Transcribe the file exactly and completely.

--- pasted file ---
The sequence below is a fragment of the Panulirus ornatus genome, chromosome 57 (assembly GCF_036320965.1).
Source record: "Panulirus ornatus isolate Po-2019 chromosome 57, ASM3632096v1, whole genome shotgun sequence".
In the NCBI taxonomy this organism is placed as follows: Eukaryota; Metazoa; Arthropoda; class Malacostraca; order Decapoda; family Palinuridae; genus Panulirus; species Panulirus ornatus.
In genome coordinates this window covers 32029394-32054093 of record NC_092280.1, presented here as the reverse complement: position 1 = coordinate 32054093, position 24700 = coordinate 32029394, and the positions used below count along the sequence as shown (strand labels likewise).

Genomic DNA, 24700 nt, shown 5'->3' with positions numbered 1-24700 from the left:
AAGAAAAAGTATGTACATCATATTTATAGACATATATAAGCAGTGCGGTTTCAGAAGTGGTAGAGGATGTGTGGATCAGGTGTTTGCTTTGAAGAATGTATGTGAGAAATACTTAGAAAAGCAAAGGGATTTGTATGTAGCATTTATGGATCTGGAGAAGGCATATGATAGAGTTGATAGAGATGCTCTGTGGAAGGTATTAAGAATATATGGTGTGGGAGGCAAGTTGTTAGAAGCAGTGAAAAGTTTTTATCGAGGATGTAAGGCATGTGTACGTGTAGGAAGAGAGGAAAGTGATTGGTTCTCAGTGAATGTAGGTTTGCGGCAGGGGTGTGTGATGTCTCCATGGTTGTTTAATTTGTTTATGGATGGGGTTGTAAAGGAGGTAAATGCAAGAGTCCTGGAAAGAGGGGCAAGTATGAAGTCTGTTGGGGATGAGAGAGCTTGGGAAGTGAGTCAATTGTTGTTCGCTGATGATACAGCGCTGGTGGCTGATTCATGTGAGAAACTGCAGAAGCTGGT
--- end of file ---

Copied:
The sequence below is a fragment of the Panulirus ornatus genome, chromosome 57 (assembly GCF_036320965.1).
Source record: "Panulirus ornatus isolate Po-2019 chromosome 57, ASM3632096v1, whole genome shotgun sequence".
In the NCBI taxonomy this organism is placed as follows: Eukaryota; Metazoa; Arthropoda; class Malacostraca; order Decapoda; family Palinuridae; genus Panulirus; species Panulirus ornatus.
In genome coordinates this window covers 32029394-32054093 of record NC_092280.1, presented here as the reverse complement: position 1 = coordinate 32054093, position 24700 = coordinate 32029394, and the positions used below count along the sequence as shown (strand labels likewise).

Genomic DNA, 24700 nt, shown 5'->3' with positions numbered 1-24700 from the left:
AAGAAAAAGTATGTACATCATATTTATAGACATATATAAGCAGTGCGGTTTCAGAAGTGGTAGAGGATGTGTGGATCAGGTGTTTGCTTTGAAGAATGTATGTGAGAAATACTTAGAAAAGCAAAGGGATTTGTATGTAGCATTTATGGATCTGGAGAAGGCATATGATAGAGTTGATAGAGATGCTCTGTGGAAGGTATTAAGAATATATGGTGTGGGAGGCAAGTTGTTAGAAGCAGTGAAAAGTTTTTATCGAGGATGTAAGGCATGTGTACGTGTAGGAAGAGAGGAAAGTGATTGGTTCTCAGTGAATGTAGGTTTGCGGCAGGGGTGTGTGATGTCTCCATGGTTGTTTAATTTGTTTATGGATGGGGTTGTAAAGGAGGTAAATGCAAGAGTCCTGGAAAGAGGGGCAAGTATGAAGTCTGTTGGGGATGAGAGAGCTTGGGAAGTGAGTCAATTGTTGTTCGCTGATGATACAGCGCTGGTGGCTGATTCATGTGAGAAACTGCAGAAGCTGGT